The Equality Commission has been accused of "hypocrisy" after figures showed its Protestant and male workers were significantly under-represented.
Mr Tosh criticised previous figures he received
The figures were obtained by Castlereagh DUP councillor Charlie Tosh through the Freedom of Information Act.
He said that of 140 employees monitored on 1 January - 45 were men and 49 employees were Protestant, 80 were Catholic and 11 "cannot be determined".
The body rejected the accusation and said it was addressing the imbalance.
Commission director Bob Collins said the under-representation was an "undeniable fact".
However, he added: "It is an enduring frustration for the commission that it hasn't been able to attract to its staff the number of Protestants that it would like and the number of men that it would like.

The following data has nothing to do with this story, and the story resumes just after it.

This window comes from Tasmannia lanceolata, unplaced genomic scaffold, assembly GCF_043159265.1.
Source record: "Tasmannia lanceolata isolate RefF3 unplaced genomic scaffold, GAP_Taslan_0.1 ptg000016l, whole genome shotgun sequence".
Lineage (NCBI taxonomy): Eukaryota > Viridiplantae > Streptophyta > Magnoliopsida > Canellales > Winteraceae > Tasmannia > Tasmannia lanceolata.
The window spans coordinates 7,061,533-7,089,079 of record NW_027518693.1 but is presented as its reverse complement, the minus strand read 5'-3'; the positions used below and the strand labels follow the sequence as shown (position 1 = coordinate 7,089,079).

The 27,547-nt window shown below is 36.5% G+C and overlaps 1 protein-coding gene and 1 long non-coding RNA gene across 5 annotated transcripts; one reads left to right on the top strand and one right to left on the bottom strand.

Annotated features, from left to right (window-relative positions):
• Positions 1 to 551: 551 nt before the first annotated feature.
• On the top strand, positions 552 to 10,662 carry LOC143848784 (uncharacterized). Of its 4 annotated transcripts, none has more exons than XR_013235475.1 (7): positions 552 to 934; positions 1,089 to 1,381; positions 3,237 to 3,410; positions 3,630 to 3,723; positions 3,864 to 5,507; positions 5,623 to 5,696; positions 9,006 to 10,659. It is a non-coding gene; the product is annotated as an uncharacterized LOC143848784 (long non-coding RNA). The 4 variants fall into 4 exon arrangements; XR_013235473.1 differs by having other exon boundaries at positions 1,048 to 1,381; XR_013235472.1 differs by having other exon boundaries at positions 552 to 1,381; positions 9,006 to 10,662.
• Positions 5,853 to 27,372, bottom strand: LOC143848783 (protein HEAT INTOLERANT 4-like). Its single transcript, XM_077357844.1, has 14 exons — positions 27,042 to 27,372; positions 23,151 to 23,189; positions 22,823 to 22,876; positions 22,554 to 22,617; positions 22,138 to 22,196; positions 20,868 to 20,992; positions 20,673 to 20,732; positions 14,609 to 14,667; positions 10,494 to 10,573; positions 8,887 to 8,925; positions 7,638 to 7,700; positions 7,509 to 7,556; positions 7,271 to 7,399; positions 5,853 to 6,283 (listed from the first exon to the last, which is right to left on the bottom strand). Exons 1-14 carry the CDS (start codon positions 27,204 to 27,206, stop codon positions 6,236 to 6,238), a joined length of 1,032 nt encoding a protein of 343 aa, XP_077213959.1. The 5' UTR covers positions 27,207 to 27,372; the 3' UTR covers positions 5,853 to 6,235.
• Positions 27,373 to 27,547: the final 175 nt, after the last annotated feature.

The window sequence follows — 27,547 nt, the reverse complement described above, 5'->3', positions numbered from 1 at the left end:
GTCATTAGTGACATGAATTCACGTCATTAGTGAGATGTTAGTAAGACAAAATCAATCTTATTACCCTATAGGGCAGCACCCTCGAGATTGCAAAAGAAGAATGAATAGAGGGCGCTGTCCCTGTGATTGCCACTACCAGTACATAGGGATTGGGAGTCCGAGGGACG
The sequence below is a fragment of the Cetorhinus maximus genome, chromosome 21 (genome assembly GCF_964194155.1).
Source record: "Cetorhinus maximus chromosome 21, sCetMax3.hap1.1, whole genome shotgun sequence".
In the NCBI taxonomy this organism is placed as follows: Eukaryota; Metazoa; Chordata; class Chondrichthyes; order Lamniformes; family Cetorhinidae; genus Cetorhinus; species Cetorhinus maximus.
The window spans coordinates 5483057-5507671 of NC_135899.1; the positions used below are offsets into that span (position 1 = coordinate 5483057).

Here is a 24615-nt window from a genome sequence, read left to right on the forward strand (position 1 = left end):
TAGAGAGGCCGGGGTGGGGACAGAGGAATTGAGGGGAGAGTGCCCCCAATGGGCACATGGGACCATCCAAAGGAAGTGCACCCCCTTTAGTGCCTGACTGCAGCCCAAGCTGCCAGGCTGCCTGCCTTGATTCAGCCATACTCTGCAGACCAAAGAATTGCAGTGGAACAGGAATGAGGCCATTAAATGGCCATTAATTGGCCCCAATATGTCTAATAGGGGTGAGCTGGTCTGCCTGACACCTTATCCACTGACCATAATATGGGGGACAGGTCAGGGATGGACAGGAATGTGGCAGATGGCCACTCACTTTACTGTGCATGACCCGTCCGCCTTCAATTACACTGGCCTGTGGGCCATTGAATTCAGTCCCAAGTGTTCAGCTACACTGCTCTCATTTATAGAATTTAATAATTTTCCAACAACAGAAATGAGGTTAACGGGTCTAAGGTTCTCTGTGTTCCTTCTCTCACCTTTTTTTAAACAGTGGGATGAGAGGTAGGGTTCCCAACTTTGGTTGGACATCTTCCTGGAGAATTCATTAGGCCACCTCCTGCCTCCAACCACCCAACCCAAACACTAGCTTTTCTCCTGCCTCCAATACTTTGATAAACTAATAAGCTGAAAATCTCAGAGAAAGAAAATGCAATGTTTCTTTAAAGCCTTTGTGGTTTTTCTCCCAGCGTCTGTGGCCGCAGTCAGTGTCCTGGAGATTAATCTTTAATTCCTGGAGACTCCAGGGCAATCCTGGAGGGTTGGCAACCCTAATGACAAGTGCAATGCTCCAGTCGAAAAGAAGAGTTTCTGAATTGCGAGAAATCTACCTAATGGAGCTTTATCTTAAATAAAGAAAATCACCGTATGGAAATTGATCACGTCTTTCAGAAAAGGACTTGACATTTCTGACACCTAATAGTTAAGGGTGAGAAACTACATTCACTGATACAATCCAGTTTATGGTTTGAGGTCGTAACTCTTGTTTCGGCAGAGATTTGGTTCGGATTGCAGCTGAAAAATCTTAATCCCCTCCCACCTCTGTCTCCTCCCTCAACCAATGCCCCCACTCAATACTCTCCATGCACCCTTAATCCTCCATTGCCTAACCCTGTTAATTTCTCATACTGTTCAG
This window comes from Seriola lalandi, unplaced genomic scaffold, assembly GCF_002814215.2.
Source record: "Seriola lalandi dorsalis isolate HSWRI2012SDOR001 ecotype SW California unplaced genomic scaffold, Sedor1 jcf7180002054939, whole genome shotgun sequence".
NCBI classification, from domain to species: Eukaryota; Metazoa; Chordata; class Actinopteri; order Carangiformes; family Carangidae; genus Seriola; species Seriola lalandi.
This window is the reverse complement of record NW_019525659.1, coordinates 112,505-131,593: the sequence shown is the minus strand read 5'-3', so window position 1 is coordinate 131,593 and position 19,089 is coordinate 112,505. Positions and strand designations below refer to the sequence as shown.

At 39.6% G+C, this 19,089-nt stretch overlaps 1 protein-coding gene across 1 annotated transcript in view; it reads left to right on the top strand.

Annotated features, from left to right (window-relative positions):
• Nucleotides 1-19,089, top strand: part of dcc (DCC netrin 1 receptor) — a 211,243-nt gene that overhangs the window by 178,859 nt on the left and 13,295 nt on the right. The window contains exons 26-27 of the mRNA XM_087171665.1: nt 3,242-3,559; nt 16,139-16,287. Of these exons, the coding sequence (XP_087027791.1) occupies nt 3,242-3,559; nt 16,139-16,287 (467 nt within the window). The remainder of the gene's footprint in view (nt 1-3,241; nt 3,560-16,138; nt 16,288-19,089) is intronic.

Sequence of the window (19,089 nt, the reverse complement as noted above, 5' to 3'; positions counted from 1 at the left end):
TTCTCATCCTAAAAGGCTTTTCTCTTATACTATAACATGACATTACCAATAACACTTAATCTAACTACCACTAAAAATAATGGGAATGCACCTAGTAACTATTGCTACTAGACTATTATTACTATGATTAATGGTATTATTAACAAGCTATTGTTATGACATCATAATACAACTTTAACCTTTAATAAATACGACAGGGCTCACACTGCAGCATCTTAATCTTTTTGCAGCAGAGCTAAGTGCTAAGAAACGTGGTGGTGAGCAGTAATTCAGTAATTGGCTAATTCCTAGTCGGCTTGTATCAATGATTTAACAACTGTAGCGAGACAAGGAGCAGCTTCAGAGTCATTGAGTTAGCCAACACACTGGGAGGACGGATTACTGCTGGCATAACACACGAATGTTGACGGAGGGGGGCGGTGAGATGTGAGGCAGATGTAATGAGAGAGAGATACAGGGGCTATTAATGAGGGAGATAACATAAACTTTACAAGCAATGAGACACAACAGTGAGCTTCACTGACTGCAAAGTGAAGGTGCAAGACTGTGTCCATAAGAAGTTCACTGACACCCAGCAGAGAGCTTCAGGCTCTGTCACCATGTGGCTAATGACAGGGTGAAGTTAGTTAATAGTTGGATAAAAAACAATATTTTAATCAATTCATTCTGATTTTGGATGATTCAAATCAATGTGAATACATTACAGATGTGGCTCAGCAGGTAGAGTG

"I think it is perfectly proper for anyone to discuss this issue."
He added: "The notion that there is discrimination being practised by the Equality Commission is absolutely untrue and utterly unsustainable - it isn't.
"The fact that there is under-representation, not just in the commission, but in any other employer in Northern Ireland, does not necessarily mean there is discrimination being practised."
Mr Tosh criticised previous figures he received about the make-up of the commission.
"I was appalled at the under-representation of Protestants and the under-representation of the male gender," he said.
"When I received the figures as of January 2006, I could not believe what I was reading.
"The Equality Commission should very quickly be done away with."
Mr Tosh said it was "a blatant, obvious discriminatory organisation".